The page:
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Portrait Of Australian Artist Sonia Payes, By Ilona Nelson For This Wild Song

Sonia Payes | Portrait by Ilona Nelson

Sonia Payes

Portrait of Australian artist Sonia Payes, by Ilona Nelson for This Wild Song
Portrait of Australian artist Sonia Payes, by Ilona Nelson for This Wild Song

About Sonia

Sonia Payes is a conceptually-based artist working with several mediums including photography, multi-media, animation and sculpture.  A strong environmental narrative permeates Payes’ works and the cycle of re-creation is explored in her wildly dystopian landscapes.

Her works are held in numerous public galleries in Australia and prestigious private collections in Australia, Shanghai, Beijing, Switzerland and Belgium.

Payes was born and resides in Melbourne, Australia.

Sonia Payes’ artwork

Interview with Sonia Payes

How do you describe your work to others?
Futuristic and dystopian, almost apocalyptic/dark

Do you have a preferred medium?
Photography and now sculpture which is all derived from my photographic work.

How do you begin new work?
I always have too many ideas. I always feel that ‘new work’ is really work that I didn’t complete for my last show. I actually have a table top full of notes and scribbles of what my next idea is. Then I cut and paste to create a mock up just for me to see if I like it, if it’s sculpture, otherwise I print up works and blu tac them to my studio walls to see if I like the images day after day.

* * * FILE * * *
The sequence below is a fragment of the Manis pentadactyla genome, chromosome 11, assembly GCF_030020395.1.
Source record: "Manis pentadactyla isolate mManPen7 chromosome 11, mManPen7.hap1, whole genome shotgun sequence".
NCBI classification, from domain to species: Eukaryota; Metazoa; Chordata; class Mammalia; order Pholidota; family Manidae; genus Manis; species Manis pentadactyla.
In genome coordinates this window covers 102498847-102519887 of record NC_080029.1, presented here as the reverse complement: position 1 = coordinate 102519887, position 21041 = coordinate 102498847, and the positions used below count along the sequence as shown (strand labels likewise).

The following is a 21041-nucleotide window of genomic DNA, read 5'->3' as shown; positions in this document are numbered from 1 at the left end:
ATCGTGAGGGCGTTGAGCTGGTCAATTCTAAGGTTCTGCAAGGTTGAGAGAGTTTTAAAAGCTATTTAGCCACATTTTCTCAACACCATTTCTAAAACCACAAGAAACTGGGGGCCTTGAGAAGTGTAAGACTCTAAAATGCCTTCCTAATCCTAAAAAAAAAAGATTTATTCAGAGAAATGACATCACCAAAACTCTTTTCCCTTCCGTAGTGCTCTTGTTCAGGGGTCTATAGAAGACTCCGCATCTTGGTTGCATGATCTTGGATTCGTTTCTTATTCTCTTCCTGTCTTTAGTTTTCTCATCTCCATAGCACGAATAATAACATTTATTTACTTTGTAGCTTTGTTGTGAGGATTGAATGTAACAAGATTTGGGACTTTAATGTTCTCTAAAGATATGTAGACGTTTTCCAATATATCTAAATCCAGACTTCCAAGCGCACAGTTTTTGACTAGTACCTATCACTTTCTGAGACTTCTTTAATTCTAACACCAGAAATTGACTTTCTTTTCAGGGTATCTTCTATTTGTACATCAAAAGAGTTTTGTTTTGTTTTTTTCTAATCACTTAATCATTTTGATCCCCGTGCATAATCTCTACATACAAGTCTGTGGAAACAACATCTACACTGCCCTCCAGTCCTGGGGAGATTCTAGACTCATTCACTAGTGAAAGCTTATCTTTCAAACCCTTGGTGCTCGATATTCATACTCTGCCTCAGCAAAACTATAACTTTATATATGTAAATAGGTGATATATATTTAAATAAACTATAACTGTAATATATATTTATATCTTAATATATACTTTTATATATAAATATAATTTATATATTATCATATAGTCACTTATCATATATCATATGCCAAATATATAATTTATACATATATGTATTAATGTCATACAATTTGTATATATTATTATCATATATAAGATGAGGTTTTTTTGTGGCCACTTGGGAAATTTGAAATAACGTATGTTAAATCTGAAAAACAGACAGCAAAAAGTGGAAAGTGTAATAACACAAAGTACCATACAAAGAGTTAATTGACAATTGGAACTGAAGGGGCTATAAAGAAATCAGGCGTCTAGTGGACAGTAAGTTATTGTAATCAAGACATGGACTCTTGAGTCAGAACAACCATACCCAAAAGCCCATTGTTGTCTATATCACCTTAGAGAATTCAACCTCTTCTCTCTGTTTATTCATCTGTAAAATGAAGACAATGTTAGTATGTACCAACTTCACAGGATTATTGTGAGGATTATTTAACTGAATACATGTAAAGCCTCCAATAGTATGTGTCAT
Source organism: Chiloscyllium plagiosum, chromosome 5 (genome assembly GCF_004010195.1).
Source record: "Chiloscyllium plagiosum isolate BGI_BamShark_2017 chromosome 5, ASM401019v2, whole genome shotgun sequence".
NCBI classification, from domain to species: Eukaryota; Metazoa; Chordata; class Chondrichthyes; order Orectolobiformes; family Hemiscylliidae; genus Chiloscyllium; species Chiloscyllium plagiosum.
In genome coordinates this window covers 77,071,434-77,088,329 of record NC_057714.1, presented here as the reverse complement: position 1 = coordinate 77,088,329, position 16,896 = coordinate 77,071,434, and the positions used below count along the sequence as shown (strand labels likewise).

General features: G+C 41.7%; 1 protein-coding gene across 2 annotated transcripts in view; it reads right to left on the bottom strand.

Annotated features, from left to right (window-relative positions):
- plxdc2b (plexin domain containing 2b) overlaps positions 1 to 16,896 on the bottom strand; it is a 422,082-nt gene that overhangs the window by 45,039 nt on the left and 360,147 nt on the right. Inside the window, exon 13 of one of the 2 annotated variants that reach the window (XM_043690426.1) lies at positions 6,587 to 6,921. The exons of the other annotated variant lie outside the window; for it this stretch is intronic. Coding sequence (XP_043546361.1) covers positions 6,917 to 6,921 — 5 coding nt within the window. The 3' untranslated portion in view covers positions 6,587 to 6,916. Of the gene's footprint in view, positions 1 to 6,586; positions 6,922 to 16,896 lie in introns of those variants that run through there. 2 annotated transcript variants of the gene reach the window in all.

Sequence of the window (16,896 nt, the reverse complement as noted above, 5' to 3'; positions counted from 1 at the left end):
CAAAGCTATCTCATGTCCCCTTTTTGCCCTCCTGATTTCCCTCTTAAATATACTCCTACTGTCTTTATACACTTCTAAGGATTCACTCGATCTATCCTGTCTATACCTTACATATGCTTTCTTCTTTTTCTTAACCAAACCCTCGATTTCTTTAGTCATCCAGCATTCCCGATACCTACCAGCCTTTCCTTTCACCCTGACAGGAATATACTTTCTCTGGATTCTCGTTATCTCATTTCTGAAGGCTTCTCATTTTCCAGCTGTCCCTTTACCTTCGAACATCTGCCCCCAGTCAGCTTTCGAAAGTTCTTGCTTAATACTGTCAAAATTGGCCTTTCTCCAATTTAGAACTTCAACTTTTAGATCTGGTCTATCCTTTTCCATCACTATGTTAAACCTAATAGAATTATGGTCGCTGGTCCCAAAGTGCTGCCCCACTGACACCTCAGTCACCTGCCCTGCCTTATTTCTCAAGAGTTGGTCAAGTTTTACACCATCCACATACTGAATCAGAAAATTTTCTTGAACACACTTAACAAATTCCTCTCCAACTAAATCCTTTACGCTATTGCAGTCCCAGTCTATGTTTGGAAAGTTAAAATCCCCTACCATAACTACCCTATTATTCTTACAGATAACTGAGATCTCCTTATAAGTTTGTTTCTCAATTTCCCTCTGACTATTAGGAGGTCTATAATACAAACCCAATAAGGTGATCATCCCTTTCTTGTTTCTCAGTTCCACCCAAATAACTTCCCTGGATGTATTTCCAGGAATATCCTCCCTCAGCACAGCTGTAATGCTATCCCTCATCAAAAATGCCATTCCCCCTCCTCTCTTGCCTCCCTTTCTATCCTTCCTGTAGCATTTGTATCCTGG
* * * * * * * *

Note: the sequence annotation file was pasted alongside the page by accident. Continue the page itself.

Do you tend to work in series or do you see your body of work as a continuation?
Oh definitely both!! My landscapes are a series of worlds, my worlds, but they are all a continuation just as life is a continuation.

What attracts you to your subjects?
Humanity in general. People living within their environment. Portraits and landscapes are all about the surrounding environment. The variety of life, the endless changing landscape of our world.

What processes do you use to bring your ideas to life?